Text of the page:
A recent Rutgers study identified factors that may put people who responded to the 9/11 terrorist attacks at the World Trade Center (WTC) at increased risk for cancers of the head and neck, such as oral cavity, oropharyngeal, and laryngeal cancers.
Fifteen years ago, New York City was changed forever when terrorists struck down the Twin Towers of the World Trade Center. Almost 3,000 people lost their lives in the attacks and more than 6,000 people were injured.
The tragedy of that day brought all of New York City together: the first responders, paramedics, firefighters, police officers, doctors, nurses, area businesses, co-workers, neighbors and strangers.
NewYork-Presbyterian staff was called into action to help victims in the immediate aftermath of the attack, with four NYP EMS professionals sacrificing their lives that day to save others.Several NewYork-Presbyterian staff members came together to share their stories throughout the week.
As you are reporting on the 15th anniversary of the 9/11 attacks, psychologists are available to discuss the attacks’ long-term effects on survivors; trauma and grief; resilience; and terrorism response.
Since the tragic attacks of September 11, 2001, Dr. Robert S. Fleming, professor of Management in the Rohrer College of Business at Rowan University and a recognized authority on emergency preparedness has been interviewed by numerous television, radio, and print media outlets on a variety of topics related to our nation’s vulnerability to domestic terrorism and our enhanced preparedness for the ever-present threat of terrorism within our contemporary world.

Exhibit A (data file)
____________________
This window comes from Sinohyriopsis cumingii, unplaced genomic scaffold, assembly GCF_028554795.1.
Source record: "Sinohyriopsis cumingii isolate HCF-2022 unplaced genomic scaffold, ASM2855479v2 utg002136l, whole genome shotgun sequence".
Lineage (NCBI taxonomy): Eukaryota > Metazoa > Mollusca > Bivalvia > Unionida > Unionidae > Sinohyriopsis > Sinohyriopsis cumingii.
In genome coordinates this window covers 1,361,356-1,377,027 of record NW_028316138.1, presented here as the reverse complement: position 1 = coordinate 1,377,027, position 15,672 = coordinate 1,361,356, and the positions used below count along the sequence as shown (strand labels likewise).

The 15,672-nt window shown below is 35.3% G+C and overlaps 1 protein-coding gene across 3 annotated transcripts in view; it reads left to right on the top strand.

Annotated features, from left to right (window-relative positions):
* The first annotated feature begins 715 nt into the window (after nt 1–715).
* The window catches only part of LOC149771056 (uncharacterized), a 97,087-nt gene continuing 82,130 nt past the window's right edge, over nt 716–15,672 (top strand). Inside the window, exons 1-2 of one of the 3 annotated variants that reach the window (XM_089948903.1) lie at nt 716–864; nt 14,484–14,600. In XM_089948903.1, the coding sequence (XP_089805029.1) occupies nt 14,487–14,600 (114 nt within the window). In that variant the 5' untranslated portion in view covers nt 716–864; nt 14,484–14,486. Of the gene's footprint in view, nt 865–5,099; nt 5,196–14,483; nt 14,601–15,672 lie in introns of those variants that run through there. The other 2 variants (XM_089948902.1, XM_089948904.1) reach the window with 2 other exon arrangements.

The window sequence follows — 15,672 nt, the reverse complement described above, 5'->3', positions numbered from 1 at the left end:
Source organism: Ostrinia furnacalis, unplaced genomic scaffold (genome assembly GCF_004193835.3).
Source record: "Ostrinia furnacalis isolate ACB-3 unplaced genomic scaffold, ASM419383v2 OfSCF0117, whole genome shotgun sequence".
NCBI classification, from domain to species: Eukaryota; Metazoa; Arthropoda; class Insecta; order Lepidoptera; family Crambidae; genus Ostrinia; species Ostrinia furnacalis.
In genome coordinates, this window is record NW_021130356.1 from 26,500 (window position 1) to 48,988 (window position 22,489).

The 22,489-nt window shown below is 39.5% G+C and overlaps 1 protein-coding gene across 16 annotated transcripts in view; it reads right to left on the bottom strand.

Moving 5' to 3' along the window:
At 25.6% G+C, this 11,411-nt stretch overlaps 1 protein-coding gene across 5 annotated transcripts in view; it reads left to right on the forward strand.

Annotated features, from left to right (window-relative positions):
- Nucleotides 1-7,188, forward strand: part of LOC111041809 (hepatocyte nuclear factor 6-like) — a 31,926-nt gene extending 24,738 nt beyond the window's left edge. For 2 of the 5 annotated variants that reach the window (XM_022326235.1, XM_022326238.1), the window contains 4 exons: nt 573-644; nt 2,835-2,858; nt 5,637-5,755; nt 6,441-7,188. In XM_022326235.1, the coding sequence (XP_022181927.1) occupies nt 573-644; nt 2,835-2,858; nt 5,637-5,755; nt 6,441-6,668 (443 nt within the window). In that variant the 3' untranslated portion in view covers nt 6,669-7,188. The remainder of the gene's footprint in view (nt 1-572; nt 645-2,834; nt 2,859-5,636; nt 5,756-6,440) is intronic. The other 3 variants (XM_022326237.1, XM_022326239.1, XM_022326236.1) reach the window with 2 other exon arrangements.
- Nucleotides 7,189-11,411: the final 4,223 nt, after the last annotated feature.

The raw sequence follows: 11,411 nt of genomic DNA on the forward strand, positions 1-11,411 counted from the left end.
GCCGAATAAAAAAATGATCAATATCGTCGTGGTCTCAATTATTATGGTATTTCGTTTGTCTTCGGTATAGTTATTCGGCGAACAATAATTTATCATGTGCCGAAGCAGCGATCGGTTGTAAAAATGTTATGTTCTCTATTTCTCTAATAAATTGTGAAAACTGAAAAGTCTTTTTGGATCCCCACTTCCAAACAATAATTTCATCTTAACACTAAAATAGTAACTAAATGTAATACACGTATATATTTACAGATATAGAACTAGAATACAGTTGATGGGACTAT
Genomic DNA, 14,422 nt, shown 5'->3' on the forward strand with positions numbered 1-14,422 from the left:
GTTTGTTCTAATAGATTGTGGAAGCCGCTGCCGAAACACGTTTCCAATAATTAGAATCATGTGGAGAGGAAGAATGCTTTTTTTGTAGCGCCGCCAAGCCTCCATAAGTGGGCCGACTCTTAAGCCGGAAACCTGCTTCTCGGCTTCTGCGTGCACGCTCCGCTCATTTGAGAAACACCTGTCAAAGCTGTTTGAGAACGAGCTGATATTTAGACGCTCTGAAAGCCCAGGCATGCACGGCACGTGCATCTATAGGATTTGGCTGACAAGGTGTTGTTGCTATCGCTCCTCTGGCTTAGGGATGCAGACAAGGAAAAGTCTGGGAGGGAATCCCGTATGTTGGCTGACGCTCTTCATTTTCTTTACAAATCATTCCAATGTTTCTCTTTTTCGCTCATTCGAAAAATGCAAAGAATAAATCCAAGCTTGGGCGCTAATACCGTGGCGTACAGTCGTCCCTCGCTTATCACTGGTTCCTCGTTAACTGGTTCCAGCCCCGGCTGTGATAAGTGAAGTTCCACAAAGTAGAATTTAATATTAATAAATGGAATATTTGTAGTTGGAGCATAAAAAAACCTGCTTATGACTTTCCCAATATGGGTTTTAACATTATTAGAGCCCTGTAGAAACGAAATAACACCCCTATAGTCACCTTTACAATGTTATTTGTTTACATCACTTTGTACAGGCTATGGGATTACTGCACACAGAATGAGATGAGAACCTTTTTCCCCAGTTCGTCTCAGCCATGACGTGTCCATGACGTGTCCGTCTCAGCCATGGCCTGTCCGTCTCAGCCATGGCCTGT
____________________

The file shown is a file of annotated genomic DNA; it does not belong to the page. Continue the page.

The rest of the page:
A new study by Dr. Benjamin J. Luft of Stony Brook University School of Medcicine and colleagues will explore the role genetics may play in the development of PTSD and respiratory illness in 9/11 WTC responders.
Since the tragic attacks of September 11, 2001, Dr. Robert S. Fleming, professor of management at Rowan University (Glassboro, N.J.) and a recognized authority on emergency preparedness has been interviewed by numerous television, radio, and print media outlets on a variety of topics related to our nation’s vulnerability to domestic terrorism and our enhanced preparedness for the ever-present threat of terrorism within our contemporary world.